Banks, what is your role in e-invoicing and SCF?

September 5, 2012  |  Financial software, Payment

pound notes Banks, what is your role in e invoicing and SCF?RBS currently is the only UK bank that provides e-invoicing. The company has to work hard to be at the forefront of new developments in this fast-changing area. The link between e-invoicing and Supply Chain Finance (SCF) is a special area of interest. The central question that RBS wants to answer is: how can using electronic rather than paper invoicing lead to better management of working capital, optimal financing structures for corporates, and better control of payables and liquidity?

Adding value for customers

RBS acknowledges that, while e-invoicing might not be essential for SCF, it can greatly contribute to it. And banks need to think of new ways of adding value for their customers. Eric Lemmens, Global Head of Trade Finance at RBS, believes that “the drivers for adopting e-invoicing in conjunction with SCF might have changed over the last couple of years. Today, our customers’ major topical concerns are risk and liquidity; so, we can expect to see the focus shifting towards how this joint proposition can help them better manage their risk and liquidity measures.”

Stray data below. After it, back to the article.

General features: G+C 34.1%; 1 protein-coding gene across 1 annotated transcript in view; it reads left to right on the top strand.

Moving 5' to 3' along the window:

Overcoming difficulties

RBS doesn’t deny that integrating e-invoicing and SCF is easier said than done. This is still very much a live issue. Saeed Rezavi, Global Head of e-Invoicing & Open Account at RBS is aware of the difficulties: “Organisations are faced with the task of managing solutions from multiple providers and are not always able to achieve what works best for them. An end-to-end e-Invoicing and SCF solution can help in many ways.” Banks should ask themselves the question: what role can we play?

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